You need to understand where you are and what the risks are. Are there fishing boats or other cruisers out there with no AIS? Is it all commercial shipping? Nobody but fish? If you aren't solo and nobody is truly incapacitated (malaria or something), then keeping a basic watch at all times just isn't that hard. You can do short shifts for a while so people can recover, but I can't imagine a situation with two or more people on board where you can't keep somebody awake. Awake and able enough to make good decisions while approaching a difficult landfall is another matter. Might want to stand off for a while in order to rest and recover before doing anything really tough. Standing watch at sea isn't that tough, though (mentally).
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Old 16-06-2011, 13:06   #37
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Re: Sleeping at a Sea Anchor ??

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This has to be about a balance of risks and a judgement call.

If you're adrift in the mouth of the straits of Juan de Fuca (that must have really sucked), then somebody needs to be awake at all times. Being tired is no excuse. If you're solo, then set an alarm for 10 minutes and suffer.
We ran our regular watch schedule. At least 2 on at all times.

BTW - in 2000 there was no AIS
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Old 16-06-2011, 13:47   #38
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Re: Sleeping at a Sea Anchor ??

Case of a fishing boat adrift off the California coast struck and sank by a cargo ship in a traffic lane. Fishing boat with the crew below sleeping and displaying white all around masthead light. Cargo ship was responsible for collision. Fishing boat not responsible as drifting at night is a normal practice. The fact that the fishing boat was not maintaining a watch was determined to be irrelevant. The fact that the fishing boat was in a traffic lane was also irrelevant. The fact that the cargo vessel should have been able to avoid the fishing vessel was relevant.

Case of oil platform service vessels in the North Sea displaying the NUC signals and drifting with the crew below watching TV while waiting to dock with the platforms. The service vessels were directed to discontinue this procedure in this area due to interference with fishing vessels also working these waters. This directive stated that this was a special case and implied that this use of NUC signals was acceptable. There was no statement of rule violation in the directive.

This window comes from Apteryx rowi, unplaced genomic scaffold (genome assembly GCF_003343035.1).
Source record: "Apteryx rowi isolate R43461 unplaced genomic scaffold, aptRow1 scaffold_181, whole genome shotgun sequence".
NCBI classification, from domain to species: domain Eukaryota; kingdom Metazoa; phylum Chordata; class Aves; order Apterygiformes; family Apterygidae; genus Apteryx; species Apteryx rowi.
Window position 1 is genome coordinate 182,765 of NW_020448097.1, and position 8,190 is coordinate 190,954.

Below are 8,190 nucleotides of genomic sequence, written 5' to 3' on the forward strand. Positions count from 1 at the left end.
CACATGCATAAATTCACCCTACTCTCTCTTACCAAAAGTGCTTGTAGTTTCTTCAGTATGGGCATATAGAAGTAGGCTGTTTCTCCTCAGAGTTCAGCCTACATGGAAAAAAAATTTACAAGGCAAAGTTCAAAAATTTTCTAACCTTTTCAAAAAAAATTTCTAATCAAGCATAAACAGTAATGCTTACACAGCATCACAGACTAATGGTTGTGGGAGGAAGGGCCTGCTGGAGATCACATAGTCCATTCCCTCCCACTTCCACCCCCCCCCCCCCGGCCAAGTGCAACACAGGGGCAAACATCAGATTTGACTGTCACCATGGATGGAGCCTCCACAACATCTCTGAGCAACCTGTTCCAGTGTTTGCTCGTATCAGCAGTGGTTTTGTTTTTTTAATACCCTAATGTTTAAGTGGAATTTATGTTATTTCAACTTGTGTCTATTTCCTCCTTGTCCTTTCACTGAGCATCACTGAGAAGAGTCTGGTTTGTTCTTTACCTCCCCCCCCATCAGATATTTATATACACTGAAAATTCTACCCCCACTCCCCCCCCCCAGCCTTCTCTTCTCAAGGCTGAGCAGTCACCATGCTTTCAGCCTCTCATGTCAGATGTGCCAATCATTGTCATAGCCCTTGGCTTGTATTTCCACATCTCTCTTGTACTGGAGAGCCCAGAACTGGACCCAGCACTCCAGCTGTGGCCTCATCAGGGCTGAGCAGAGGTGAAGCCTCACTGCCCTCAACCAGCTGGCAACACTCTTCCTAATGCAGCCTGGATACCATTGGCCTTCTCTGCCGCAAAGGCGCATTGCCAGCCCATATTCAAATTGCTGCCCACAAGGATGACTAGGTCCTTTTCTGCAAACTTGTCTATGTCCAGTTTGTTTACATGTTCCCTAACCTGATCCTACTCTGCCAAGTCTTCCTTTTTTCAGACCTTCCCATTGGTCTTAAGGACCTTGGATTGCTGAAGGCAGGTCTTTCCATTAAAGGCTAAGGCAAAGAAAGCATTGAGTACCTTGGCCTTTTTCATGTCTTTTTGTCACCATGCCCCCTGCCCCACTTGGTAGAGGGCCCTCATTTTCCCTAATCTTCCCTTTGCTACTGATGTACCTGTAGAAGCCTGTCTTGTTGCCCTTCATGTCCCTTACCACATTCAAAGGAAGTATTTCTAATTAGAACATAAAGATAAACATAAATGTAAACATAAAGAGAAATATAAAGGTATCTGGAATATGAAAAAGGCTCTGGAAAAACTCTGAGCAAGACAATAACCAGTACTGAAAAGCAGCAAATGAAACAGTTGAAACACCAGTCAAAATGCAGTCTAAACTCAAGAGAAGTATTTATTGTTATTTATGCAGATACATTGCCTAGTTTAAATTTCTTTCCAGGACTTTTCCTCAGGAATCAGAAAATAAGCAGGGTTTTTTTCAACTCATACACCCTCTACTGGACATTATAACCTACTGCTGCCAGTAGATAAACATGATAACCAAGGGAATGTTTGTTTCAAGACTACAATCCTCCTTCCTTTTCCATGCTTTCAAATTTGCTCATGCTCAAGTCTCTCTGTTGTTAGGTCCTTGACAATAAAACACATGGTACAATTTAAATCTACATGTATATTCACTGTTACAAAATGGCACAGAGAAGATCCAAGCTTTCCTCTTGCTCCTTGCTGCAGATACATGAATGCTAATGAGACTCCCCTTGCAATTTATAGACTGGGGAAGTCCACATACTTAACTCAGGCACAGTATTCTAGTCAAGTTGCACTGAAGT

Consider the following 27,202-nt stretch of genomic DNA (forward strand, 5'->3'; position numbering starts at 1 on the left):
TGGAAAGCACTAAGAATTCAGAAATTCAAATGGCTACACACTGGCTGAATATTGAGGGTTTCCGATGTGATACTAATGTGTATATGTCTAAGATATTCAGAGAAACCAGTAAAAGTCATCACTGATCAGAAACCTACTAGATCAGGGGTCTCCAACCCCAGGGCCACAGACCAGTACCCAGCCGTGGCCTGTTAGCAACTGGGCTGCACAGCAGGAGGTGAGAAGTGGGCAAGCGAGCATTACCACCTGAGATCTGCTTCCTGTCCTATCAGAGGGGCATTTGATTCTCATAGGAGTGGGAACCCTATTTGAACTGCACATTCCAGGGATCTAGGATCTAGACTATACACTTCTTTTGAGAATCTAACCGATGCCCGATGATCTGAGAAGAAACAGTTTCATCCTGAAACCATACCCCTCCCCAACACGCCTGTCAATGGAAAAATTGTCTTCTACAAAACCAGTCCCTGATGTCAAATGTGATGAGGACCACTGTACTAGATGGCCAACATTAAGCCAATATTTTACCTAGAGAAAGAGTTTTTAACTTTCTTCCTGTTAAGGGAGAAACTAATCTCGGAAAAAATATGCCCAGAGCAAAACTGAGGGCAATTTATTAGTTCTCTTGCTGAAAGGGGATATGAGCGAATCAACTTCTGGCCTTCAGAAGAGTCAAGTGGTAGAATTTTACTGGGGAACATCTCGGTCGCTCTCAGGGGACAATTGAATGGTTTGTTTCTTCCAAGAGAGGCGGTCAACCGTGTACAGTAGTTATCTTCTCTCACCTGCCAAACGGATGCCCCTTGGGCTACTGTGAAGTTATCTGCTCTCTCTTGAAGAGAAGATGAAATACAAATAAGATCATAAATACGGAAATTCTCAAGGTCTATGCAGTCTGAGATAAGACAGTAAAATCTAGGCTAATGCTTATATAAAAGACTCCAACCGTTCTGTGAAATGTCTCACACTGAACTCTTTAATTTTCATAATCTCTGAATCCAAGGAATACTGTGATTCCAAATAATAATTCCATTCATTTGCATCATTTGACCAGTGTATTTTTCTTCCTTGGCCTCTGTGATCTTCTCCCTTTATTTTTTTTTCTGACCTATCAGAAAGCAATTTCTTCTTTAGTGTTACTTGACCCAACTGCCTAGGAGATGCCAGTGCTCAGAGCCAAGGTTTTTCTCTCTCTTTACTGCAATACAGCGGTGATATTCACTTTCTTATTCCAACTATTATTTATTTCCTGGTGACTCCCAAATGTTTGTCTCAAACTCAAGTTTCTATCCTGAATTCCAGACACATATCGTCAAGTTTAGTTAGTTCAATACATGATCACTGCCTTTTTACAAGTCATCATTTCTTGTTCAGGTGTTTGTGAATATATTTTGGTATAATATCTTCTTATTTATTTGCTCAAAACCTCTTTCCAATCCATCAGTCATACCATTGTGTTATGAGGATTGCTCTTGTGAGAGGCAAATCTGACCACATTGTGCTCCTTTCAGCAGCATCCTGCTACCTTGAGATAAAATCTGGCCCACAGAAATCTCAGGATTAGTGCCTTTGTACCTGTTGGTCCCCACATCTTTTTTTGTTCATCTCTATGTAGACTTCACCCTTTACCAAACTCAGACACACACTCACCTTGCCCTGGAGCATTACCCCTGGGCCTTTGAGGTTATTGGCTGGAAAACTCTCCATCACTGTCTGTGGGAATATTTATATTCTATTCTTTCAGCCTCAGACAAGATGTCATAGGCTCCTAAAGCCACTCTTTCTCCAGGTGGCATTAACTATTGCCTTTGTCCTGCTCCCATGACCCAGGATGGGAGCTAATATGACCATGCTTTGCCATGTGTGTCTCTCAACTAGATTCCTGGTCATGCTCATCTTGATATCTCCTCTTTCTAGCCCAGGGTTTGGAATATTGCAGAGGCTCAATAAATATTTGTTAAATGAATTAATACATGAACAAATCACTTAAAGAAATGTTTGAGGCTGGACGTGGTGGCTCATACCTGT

After careful consideration it appears that while under sail, hove-to, or laying-to a sea anchor at night on the open ocean the tri-color light should be sufficient. The only vessels that might have right of way would be other sailing vessels. These vessels would most likely be going in nearly the same direction and at about the same speed. Thus, even if by some remote chance a collision should occur, it is highly unlikely that either vessel would go under.

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Old 16-06-2011, 14:39   #39
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Re: Sleeping at a Sea Anchor ??

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No sorry, "Not Under Command", means Not Under Command, the reason for being Not Under Command is irrellevant.

Incapacitated crew, and deployed sea anchor, means the vessel is no longer able to manuver in present state, and should display the required signals, Two all around RED lights in vertical line, two BALLS in vertical line.
No disrespect, but is voluntary sleeping listed as incapacitated? Not that I am aware of. it's really the same as sleeping on watch, no? Please cite a reference.

Not to say I can't imagine myself doing this when single handing for a fast cat nap. Done it. But I recognize what I am doing is strictly improper.
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Old 16-06-2011, 14:41   #40
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Re: Sleeping at a Sea Anchor ??

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There are folks, especially on lighter displacement vessels with smaller keels, where the bow falls off too much in heavier wind. Using a sea anchor on a bridle (ala Pardey style) can keep proper angle and creates upwind turbulence that lessens the wave action a smidge.
Agreed. My last boat would heave to, my current boat, not well under any combination.
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Old 16-06-2011, 15:11   #41
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Re: Sleeping at a Sea Anchor ??

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Often, the choice comes down to:

a) deploying sea anchor and getting much needed rest in a remote area, or